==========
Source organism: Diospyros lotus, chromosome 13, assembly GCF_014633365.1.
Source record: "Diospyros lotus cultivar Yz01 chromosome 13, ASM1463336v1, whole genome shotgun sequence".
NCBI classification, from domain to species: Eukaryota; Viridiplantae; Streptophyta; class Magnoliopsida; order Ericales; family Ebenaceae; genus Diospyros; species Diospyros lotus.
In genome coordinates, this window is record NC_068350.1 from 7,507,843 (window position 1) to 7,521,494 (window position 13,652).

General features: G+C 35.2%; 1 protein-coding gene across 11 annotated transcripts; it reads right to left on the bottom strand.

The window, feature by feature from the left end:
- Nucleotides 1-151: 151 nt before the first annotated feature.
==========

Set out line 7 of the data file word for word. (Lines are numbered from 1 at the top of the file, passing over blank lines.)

- Nucleotides 1-151: 151 nt before the first annotated feature.